In the control there are two kinds of margin

  • Phase Margin
  • Gain Margin

There are plenty of examples available to find about it.

Now here is my doubt.

What is stability margin? I was studying this pdf. On page-13, just before the Ziegler-Nichols' Tuning Methods topic, there is a paragraph which contains the stability margin values. But it does not explain how to find these stability margin values. Can anyone explain the steps to find the stability margin?

Thanks in advance :-)


2 Answers 2


The easiest way to visualize both margins is to plot the openloop transfer function, also called a Nyquist plot.

Now the gain margin is the gain by which you can multiply the transfer function such that it will cross the minus one point. This can be found by finding where the transfer function crosses the negative x-axis. Since applying a gain to the transfer function scales the entire plot uniformly, therefore the gain margin is one over the distance between the negative x-axis crossing and the origin. On a side note: it is possible that the gain margin is infinite if the transfer function does not cross the negative x-axis (excluding the origin itself). This concept can also be translated to a bode plot of the open loop transfer function, but now you have to find the point(s) where the phase is -180° (plus or minus a hole number of times 360°), since that translates to the negative x-axis. The gain margin itself can be found by taking one over the modulus (transforming the dB to normal gain) at those frequencies.

The phase margin is the angle by which the Nyquist plot can be rotated clockwise around the origin before the transfer function would cross the minus one point, or in other words the angle between a point which crosses the unit circle (relative to the origin), the origin and the minus one point. In a bode plot of the transfer function the unit circle translates to the 0 dB line of the magnitude plot, so the phase margin can also be found by looking at the phase at the frequencies of the 0 dB crossings relative to the -180° (plus or minus a hole number of times 360°), since that translates to the phase of the minus one point.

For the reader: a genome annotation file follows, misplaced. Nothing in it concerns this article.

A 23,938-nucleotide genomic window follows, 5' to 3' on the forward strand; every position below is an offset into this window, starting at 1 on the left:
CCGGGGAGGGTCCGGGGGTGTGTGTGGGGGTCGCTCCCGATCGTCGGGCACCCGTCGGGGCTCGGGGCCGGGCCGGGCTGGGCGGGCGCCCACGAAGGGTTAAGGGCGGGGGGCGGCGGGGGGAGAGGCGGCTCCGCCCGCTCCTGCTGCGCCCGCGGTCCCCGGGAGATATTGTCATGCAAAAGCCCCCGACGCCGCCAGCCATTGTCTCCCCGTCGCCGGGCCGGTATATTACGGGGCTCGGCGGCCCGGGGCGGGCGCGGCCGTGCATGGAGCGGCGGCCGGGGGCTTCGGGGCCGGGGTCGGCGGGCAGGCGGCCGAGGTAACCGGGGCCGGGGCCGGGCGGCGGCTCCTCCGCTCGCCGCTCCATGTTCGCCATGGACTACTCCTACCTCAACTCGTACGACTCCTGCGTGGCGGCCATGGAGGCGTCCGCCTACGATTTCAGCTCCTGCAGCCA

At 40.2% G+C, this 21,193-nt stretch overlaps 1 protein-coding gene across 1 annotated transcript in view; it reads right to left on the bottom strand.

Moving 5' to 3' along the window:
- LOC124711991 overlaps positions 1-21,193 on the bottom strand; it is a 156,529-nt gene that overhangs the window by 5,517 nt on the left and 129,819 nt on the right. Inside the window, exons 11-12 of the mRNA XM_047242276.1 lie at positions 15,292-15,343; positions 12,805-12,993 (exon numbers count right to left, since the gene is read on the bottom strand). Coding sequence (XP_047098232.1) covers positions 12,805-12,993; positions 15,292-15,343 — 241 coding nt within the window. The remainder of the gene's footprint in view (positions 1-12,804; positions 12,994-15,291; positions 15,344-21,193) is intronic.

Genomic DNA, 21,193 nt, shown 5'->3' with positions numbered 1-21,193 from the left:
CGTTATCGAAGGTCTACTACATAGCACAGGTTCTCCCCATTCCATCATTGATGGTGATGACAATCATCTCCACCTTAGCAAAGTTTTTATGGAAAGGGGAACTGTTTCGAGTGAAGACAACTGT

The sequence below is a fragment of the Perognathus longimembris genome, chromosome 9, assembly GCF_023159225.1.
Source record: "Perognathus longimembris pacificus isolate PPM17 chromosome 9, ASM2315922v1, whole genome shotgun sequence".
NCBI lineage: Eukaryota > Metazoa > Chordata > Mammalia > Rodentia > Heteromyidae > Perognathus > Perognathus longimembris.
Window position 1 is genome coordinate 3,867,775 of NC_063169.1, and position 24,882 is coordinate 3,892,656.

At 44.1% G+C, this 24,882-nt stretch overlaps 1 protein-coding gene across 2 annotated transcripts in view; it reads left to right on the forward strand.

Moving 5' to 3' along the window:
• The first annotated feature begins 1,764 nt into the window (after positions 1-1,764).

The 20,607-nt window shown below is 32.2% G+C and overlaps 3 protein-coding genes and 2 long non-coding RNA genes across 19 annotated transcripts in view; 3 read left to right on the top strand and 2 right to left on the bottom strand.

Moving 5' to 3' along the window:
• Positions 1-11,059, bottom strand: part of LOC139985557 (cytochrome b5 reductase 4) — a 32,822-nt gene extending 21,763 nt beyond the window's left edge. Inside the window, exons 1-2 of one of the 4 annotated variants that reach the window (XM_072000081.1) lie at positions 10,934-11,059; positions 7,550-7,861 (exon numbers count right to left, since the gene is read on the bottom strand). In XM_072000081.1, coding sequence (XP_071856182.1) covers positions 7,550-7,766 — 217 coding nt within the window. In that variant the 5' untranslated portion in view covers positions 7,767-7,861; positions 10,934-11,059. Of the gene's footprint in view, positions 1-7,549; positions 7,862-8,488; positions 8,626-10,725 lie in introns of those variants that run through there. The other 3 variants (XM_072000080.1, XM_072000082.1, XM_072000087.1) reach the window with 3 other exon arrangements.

You can actually define a third margin, namely the modulus margin, which is the smallest distance between the transfer function and the minus one point in the Nyquist plot. This also translates to one over the highest value of the sensitivity function.

  • $\begingroup$ Thanks @fibonatic for your reply. Is there any example available about the sensitivity function? $\endgroup$ Aug 31, 2016 at 7:26
  • $\begingroup$ @AshutoshKumar You mean something like this this also gives some additional explanation of the two margins. $\endgroup$
    – fibonatic
    Aug 31, 2016 at 10:58
  • $\begingroup$ Thanks @fibonatic for that video link. Your first link explains me lot about the sensitivity margin and second one,video link, give me a proper glimpse about it. I am making a humble request to you. Is there any example available so that I can cross check myself ? Thanks in Advance $\endgroup$ Sep 1, 2016 at 6:11

There are some typos on Page 13 which may add to the confusion. In figure 8.9, the right figure, the k graph is labelled ki, and the ki graph is labelled k. In the text, the stability margins have been misassigned: 0.67 should go with 0.18, 0.60 with 0.30, 0.55 with 0.36, 0.48 with 0.58.


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